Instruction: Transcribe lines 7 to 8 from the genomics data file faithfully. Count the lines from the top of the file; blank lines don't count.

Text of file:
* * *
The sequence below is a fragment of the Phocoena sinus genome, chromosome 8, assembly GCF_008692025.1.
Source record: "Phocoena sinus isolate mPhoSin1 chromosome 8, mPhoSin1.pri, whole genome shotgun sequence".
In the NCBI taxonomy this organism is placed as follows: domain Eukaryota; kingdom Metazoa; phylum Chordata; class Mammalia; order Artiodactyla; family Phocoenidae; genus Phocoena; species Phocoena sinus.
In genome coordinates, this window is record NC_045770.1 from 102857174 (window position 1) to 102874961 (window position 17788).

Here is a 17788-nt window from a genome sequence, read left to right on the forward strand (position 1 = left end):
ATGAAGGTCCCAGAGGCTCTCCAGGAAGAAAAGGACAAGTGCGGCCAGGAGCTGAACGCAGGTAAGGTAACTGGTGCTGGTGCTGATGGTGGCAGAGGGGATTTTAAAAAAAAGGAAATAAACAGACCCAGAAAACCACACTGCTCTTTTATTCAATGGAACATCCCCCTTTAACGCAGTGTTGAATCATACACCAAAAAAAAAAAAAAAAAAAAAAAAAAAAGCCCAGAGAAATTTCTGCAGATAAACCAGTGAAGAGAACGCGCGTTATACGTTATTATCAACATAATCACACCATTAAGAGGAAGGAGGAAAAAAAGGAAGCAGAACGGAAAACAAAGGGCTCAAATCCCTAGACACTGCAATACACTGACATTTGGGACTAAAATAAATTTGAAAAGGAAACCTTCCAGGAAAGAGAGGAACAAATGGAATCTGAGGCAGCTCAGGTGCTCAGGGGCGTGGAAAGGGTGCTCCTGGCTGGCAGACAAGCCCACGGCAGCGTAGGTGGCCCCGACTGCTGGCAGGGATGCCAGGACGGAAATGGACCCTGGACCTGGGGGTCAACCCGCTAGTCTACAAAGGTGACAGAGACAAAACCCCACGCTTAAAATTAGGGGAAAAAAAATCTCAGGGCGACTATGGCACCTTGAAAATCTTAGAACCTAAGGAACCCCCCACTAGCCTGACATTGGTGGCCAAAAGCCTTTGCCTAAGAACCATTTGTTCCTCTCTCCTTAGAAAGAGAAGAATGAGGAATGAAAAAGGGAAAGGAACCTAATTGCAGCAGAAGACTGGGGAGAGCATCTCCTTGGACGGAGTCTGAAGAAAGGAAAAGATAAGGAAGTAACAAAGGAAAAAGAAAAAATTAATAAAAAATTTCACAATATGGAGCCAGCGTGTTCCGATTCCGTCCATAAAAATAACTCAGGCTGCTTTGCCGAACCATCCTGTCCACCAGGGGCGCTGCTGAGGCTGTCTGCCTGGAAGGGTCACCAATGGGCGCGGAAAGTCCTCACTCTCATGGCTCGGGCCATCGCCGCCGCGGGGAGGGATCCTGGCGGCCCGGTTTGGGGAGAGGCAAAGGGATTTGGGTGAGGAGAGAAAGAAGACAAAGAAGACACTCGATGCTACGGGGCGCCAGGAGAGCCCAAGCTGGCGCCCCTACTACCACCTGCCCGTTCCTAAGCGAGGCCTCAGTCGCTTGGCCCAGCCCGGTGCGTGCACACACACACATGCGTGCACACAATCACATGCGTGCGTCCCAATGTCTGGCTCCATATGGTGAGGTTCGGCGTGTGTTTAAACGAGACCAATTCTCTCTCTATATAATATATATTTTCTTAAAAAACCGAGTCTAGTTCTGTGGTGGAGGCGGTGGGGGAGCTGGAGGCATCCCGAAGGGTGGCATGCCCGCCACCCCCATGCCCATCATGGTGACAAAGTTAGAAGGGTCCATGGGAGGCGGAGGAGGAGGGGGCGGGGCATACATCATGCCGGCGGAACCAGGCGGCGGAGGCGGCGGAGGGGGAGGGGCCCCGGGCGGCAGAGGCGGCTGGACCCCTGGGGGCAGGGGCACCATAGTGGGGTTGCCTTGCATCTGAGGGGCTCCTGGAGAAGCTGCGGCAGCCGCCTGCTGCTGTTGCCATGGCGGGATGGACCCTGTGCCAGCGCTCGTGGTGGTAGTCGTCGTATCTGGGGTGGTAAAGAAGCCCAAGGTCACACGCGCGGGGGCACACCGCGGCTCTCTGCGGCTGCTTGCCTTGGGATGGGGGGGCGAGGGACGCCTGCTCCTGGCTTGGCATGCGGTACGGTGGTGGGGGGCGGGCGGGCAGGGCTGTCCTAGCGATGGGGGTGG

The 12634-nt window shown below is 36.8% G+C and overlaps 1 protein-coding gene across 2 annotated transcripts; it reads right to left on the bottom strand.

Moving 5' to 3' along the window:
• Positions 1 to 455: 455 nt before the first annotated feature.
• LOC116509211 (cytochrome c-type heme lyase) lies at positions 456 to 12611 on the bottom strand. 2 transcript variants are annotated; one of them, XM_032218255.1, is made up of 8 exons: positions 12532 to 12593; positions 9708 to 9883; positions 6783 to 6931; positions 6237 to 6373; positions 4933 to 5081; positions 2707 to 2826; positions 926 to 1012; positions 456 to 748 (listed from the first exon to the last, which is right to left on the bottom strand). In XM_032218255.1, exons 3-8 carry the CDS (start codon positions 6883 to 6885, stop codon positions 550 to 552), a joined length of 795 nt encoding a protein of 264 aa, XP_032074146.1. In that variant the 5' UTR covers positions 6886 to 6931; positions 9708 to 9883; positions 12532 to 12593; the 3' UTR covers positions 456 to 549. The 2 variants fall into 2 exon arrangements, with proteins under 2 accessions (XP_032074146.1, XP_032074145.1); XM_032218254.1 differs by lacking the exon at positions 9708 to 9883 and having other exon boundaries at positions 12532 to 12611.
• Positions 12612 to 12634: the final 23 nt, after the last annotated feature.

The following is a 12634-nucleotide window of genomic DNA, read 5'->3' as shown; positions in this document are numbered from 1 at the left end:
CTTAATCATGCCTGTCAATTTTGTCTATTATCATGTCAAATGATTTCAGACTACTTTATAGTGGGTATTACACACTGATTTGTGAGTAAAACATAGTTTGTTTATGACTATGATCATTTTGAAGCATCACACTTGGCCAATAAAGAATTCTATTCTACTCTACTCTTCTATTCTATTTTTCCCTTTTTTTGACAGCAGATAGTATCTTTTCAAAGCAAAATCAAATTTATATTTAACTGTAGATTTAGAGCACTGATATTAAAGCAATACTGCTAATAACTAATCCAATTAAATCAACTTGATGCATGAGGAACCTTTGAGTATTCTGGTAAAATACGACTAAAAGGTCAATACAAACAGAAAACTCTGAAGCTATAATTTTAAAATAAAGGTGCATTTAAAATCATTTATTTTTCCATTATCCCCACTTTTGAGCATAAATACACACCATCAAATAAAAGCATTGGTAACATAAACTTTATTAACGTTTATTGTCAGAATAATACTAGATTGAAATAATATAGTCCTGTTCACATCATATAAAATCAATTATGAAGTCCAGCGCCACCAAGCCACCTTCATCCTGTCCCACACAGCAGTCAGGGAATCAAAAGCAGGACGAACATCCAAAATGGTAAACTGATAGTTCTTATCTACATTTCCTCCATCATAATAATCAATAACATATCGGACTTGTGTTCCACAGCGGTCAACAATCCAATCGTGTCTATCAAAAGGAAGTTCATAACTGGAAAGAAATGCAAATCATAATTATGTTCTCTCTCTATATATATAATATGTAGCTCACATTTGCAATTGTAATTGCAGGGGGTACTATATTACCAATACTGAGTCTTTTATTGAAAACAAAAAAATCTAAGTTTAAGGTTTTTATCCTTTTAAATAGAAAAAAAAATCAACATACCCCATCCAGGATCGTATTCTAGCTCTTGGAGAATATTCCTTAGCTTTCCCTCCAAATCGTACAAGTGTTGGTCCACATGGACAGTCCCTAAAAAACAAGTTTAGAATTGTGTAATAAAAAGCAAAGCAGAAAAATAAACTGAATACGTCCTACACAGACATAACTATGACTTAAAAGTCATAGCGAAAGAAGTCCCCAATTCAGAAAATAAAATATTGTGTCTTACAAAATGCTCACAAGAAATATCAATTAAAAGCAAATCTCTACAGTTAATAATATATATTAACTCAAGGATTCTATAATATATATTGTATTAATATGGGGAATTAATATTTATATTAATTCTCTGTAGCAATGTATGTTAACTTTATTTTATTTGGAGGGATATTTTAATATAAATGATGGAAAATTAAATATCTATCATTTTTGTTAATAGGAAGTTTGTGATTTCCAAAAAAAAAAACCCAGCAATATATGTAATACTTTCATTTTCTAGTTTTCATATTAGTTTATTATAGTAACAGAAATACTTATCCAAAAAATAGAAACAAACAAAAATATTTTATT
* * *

The 12634-nt window shown below is 36.8% G+C and overlaps 1 protein-coding gene across 2 annotated transcripts; it reads right to left on the bottom strand.

Moving 5' to 3' along the window: